By CNN Philippines Staff
U.S. Secretary of State Mike Pompeo will visit the Philippines next week to meet with President Rodrigo Duterte and Foreign Affairs Secretary Teodoro “Teddy Boy” Locsin Jr.
Pompeo will be in Manila for a two-day trip from February 28 to March 1, the U.S. Department of State said in a press release Friday.
Prior to that, he would be in Vietnam from February 26 to 20 for the summit between U.S. President Donald Trump and North Korean leader Kim Jong Un.
Responding to a netizen on Twitter on Saturday, Locsin said he “[does not] know yet” the agenda of Pompeo’s Manila visit. He was asked whether the South China Sea dispute or the review of the Mutual Defense Treaty would be discussed.
Locsin said, “[Pompeo] did tell me first time we talked not to turn our noses up at Chinese deals; just to read the fine print as we should in every agreement. Last time we did not read the fine print we fell into the worst debt trap of all: that laid by [New York banks/World Bank/International Monetary Fund].”
Manila and Beijing officials earlier assured that the Philippines will not fall into a debt trap despite billions of pesos in grants and investment pledges from China. This is amid concerns that China’s loans to poorer nations came with strings attached and could build up staggering debt.
Meanwhile, Pompeo called Locsin in October 2018 to congratulate him for his appointment as Secretary of Foreign Affairs and South China Sea was among the topics they discussed. Details were not made public. In December, they met in Washington and discussed the maritime dispute again along with other regional issues.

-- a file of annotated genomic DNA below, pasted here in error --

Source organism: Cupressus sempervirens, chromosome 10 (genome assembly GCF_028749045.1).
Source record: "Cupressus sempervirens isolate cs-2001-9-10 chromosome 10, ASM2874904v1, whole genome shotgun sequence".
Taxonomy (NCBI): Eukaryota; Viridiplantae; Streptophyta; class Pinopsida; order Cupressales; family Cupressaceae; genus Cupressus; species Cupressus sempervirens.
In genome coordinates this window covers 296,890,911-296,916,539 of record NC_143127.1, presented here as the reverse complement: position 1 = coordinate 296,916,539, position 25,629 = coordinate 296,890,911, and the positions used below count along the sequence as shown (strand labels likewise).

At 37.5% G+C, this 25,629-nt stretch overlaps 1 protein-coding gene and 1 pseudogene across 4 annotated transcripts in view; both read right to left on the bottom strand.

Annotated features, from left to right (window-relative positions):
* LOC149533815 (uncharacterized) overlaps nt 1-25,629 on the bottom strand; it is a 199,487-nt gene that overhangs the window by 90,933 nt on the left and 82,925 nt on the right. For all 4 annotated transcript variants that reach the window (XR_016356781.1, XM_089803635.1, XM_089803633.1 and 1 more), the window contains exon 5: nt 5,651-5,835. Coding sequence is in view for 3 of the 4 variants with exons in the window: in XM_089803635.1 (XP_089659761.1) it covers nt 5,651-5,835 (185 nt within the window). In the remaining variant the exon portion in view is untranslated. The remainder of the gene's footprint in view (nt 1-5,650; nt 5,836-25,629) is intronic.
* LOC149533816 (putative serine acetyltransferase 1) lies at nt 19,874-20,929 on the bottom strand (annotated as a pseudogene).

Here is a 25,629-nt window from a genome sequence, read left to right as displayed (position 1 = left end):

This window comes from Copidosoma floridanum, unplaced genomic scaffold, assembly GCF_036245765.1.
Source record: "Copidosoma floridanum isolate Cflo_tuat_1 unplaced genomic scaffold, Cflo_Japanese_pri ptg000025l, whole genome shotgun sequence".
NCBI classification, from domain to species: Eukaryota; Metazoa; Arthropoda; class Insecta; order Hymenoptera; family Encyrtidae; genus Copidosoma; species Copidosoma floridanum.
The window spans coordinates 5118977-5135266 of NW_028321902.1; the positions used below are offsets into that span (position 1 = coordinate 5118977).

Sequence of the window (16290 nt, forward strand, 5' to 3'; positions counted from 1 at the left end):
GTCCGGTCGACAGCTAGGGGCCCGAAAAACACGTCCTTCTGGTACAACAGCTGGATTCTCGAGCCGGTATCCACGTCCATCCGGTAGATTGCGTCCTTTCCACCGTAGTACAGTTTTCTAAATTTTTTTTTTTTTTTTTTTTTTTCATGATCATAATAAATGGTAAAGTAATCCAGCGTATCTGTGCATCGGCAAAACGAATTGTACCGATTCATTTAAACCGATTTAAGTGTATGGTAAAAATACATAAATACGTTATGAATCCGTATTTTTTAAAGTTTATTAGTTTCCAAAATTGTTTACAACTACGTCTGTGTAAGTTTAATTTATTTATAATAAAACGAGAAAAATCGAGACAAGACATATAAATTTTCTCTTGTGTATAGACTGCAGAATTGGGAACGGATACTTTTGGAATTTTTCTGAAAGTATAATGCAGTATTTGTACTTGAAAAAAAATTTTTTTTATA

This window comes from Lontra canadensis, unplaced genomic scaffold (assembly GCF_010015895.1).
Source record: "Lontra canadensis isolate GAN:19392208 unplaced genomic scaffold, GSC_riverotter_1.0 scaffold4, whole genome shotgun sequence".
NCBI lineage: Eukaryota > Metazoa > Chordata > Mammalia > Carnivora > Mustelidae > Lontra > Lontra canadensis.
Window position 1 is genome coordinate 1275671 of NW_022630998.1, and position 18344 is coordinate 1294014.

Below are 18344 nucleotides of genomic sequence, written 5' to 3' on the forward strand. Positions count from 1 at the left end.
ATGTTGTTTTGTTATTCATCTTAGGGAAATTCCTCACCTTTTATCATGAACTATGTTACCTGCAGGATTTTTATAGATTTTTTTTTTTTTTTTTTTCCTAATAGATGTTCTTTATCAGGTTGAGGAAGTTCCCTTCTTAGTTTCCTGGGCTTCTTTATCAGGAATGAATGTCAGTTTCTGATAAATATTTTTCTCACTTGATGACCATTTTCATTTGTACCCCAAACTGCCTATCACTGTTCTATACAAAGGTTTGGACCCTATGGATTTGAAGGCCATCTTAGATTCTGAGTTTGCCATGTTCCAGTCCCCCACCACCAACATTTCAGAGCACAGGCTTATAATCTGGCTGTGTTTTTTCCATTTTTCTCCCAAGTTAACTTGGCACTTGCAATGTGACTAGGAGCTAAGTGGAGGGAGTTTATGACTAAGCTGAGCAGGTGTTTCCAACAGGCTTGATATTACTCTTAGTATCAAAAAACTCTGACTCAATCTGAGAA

U.S. does not have any claim in the South China Sea but it conducts freedom-of-navigation operations in international waters around the contested area and calls out China’s alleged militarization in the region.
The Philippines, which has overlapping claims with China, has pursued warmer ties with Beijing despite the East Asian giant’s rejection a 2016 international tribunal ruling in favor of Manila in the sea row.
Pompeo’s impending visit also comes as the Philippines and U.S. are set to discuss possible changes in the Mutual Defense Treaty, a nearly 68-year-old agreement that states that the Philippines and the U.S. would assist each other when either of them is attacked by a foreign force. Defense Secretary Delfin Lorenzana earlier raised concerns over “ambiguities” in the treaty, calling for discussions to have it reviewed.